Posted on December 9, 2013 by iMFdirect
By Christine Lagarde
Having visited Cambodia and Korea on this whirlwind tour of the region, I touched down in my third and last country—Myanmar.
What a place! It is rare to find such a combination of enchanting beauty, warm hospitality, and an unstoppable drive to succeed. Myanmar is undergoing a great awakening to the world and all that it has to offer. And it is engaging on multiple fronts. For example, it has recently taken over the chairmanship of ASEAN, and when I arrived I found the country in the midst of hosting the South East Asian games.
Filed under: Asia, Emerging Markets, growth, IMF, International Monetary Fund, Investment, Low-income countries | Tagged: Christine Lagarde, education, health, infrastructure, Myanmar, poverty reduction, women | Leave a Comment »
Posted on December 4, 2013 by iMFdirect
By Christine Lagarde
Cambodia is the first leg of my Asia trip. This is a country that has already grown by leaps and bounds, and now stands at the frontier of becoming an emerging market economy in the heart of the most dynamic hub of the global economy.
I could feel this energy and excitement everywhere. Cambodians, especially young Cambodians, have big dreams and substantial societal aspirations. They want dignity and respect, so that they can fulfill their potential, both as individuals and as a nation. They want to embrace the wider world and all that it has to offer. They want good governance and strong institutions, which are essential to underpin economic development, empower people and ensure that prosperity is broadly shared.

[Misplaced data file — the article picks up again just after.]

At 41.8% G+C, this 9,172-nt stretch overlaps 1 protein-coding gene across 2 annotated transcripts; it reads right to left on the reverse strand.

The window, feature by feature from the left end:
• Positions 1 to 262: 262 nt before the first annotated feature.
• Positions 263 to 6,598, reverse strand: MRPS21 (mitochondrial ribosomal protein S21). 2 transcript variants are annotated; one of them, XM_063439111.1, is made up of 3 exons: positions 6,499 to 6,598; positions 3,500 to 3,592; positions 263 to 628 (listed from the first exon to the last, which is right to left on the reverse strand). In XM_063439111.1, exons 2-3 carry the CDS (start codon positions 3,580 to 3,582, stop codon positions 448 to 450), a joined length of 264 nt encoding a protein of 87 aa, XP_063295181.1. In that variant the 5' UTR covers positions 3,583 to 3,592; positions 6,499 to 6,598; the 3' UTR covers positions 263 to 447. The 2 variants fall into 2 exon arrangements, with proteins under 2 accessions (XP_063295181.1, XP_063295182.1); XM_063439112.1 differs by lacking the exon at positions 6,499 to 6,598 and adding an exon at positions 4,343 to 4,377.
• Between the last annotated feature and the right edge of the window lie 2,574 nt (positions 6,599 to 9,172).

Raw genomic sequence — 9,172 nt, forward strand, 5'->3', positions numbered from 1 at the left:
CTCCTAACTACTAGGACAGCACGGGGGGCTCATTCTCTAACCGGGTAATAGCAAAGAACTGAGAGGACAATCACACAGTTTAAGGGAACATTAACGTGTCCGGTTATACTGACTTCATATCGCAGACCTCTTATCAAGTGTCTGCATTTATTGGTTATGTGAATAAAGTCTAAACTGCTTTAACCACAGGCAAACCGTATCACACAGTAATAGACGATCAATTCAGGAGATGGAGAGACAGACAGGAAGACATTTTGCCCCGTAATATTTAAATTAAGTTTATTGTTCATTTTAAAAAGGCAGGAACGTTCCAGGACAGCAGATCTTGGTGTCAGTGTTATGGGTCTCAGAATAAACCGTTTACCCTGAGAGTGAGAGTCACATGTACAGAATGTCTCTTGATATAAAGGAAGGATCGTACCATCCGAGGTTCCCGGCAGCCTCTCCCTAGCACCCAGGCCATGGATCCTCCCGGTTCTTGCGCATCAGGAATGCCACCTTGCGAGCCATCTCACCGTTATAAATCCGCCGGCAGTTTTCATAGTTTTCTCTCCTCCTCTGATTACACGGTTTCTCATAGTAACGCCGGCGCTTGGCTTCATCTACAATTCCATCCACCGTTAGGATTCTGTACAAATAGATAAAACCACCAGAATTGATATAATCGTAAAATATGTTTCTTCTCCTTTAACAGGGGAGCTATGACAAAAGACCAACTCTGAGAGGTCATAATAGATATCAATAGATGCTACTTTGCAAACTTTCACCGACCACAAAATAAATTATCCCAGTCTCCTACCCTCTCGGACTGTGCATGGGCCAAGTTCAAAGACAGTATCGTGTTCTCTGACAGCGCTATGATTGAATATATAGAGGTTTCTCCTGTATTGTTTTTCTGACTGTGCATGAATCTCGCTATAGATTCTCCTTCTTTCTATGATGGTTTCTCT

I heard these themes consistently—from inspiring women leaders, from dynamic young economists, and from the students at the Royal School of Administration, where I gave a speech on how Cambodia can keep its forward momentum.
Filed under: Asia, Emerging Markets, Employment, IMF, International Monetary Fund, Low-income countries, Politics | Tagged: cambodia, capacity building, Christine Lagarde, education, macroeconomic stability, women | Leave a Comment »
Posted on November 29, 2013 by iMFdirect
By Christine Lagarde
In a couple of days, I will embark upon a trip to Asia. Every time I visit Asia, I can feel that dynamism and intensity are in the air. It feels like moving forward in time. Hardly surprising as under current trends, developing Asia alone will account for half of global GDP by 2050. Back to Asia really means back to the future.
This time, I will visit three countries—Cambodia, Korea, and Myanmar. These countries represent three different chapters of the great Asian story, each in their own unique way.
Korea is a country that has propelled itself from very low income levels to one of the world’s richest economies in an astoundingly short period of time. It has a well-deserved reputation for innovation, technological brilliance and hard work. I am convinced it can stay at the leading edge, especially by making labor markets more inclusive—including for women—and making the services sector more dynamic and productive.
Filed under: Asia, Emerging Markets, growth, IMF, International Monetary Fund, Low-income countries | Tagged: cambodia, Christine Lagarde, education, India, Korea, Myanmar, People's Bank of China, women | 1 Comment »
Posted on November 12, 2013 by iMFdirect
By Christine Lagarde
(Versions in عربي)
Two days ago, I had the pleasure of visiting Kuwait, a member country of the Gulf Cooperation Council (GCC). It was a whirlwind visit, with many places to see and people to meet, in a thriving corner of the global economy. Kuwait has extended to me its emblematic tradition of hospitality— a testament to its ancient and noble culture. I was awed by the magnificent artifacts of the al-Sabah collection, which I saw in the beautifully restored Dar al-Athar al-Islamiyyah cultural center.
Back to economics. The member countries of the council—Bahrain, Kuwait, Oman, Qatar, Saudi Arabia, and the United Arab Emirates—have some of world’s highest living standards. The region has also become a major destination for foreign workers and a source of remittances for their families back home. And it is a financial center and a hub for international trade and business services.